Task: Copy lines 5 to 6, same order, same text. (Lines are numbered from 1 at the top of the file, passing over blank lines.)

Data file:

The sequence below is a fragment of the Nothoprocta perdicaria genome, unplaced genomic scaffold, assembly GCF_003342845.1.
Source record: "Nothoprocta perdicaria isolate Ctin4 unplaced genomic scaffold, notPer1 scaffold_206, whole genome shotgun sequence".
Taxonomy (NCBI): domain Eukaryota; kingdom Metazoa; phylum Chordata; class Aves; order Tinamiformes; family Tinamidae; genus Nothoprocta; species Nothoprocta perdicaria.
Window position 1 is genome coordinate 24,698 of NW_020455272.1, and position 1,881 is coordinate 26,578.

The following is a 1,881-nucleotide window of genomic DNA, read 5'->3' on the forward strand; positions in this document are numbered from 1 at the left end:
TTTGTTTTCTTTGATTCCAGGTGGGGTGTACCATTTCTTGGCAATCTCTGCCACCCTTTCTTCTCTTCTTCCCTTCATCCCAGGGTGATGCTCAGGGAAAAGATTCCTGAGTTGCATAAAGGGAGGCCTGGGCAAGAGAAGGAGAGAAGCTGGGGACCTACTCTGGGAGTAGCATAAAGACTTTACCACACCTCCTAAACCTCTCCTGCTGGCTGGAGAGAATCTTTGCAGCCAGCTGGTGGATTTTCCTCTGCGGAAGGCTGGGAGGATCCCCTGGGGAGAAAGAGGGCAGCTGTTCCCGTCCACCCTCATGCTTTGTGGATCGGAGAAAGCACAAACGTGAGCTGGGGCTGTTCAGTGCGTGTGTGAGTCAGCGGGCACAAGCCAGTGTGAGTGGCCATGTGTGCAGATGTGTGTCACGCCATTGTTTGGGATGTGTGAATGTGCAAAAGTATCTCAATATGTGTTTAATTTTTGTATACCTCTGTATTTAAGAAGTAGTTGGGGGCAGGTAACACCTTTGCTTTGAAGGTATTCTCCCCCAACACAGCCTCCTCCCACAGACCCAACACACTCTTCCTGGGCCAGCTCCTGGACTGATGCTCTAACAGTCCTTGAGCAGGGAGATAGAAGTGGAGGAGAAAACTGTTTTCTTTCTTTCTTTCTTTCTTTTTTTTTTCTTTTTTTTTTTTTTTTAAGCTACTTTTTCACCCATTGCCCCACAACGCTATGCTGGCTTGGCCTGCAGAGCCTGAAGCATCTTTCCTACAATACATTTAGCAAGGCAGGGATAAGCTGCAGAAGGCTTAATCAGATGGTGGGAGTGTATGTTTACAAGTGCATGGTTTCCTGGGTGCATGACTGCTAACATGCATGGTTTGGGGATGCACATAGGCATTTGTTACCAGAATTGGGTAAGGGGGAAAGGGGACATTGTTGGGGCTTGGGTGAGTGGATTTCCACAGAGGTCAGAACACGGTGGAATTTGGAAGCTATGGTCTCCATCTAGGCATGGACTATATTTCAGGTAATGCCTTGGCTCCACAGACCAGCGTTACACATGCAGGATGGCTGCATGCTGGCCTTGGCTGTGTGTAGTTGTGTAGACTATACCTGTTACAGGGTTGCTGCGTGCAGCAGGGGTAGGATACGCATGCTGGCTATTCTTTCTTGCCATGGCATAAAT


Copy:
The following is a 1,881-nucleotide window of genomic DNA, read 5'->3' on the forward strand; positions in this document are numbered from 1 at the left end:
TTTGTTTTCTTTGATTCCAGGTGGGGTGTACCATTTCTTGGCAATCTCTGCCACCCTTTCTTCTCTTCTTCCCTTCATCCCAGGGTGATGCTCAGGGAAAAGATTCCTGAGTTGCATAAAGGGAGGCCTGGGCAAGAGAAGGAGAGAAGCTGGGGACCTACTCTGGGAGTAGCATAAAGACTTTACCACACCTCCTAAACCTCTCCTGCTGGCTGGAGAGAATCTTTGCAGCCAGCTGGTGGATTTTCCTCTGCGGAAGGCTGGGAGGATCCCCTGGGGAGAAAGAGGGCAGCTGTTCCCGTCCACCCTCATGCTTTGTGGATCGGAGAAAGCACAAACGTGAGCTGGGGCTGTTCAGTGCGTGTGTGAGTCAGCGGGCACAAGCCAGTGTGAGTGGCCATGTGTGCAGATGTGTGTCACGCCATTGTTTGGGATGTGTGAATGTGCAAAAGTATCTCAATATGTGTTTAATTTTTGTATACCTCTGTATTTAAGAAGTAGTTGGGGGCAGGTAACACCTTTGCTTTGAAGGTATTCTCCCCCAACACAGCCTCCTCCCACAGACCCAACACACTCTTCCTGGGCCAGCTCCTGGACTGATGCTCTAACAGTCCTTGAGCAGGGAGATAGAAGTGGAGGAGAAAACTGTTTTCTTTCTTTCTTTCTTTCTTTTTTTTTTCTTTTTTTTTTTTTTTTAAGCTACTTTTTCACCCATTGCCCCACAACGCTATGCTGGCTTGGCCTGCAGAGCCTGAAGCATCTTTCCTACAATACATTTAGCAAGGCAGGGATAAGCTGCAGAAGGCTTAATCAGATGGTGGGAGTGTATGTTTACAAGTGCATGGTTTCCTGGGTGCATGACTGCTAACATGCATGGTTTGGGGATGCACATAGGCATTTGTTACCAGAATTGGGTAAGGGGGAAAGGGGACATTGTTGGGGCTTGGGTGAGTGGATTTCCACAGAGGTCAGAACACGGTGGAATTTGGAAGCTATGGTCTCCATCTAGGCATGGACTATATTTCAGGTAATGCCTTGGCTCCACAGACCAGCGTTACACATGCAGGATGGCTGCATGCTGGCCTTGGCTGTGTGTAGTTGTGTAGACTATACCTGTTACAGGGTTGCTGCGTGCAGCAGGGGTAGGATACGCATGCTGGCTATTCTTTCTTGCCATGGCATAAAT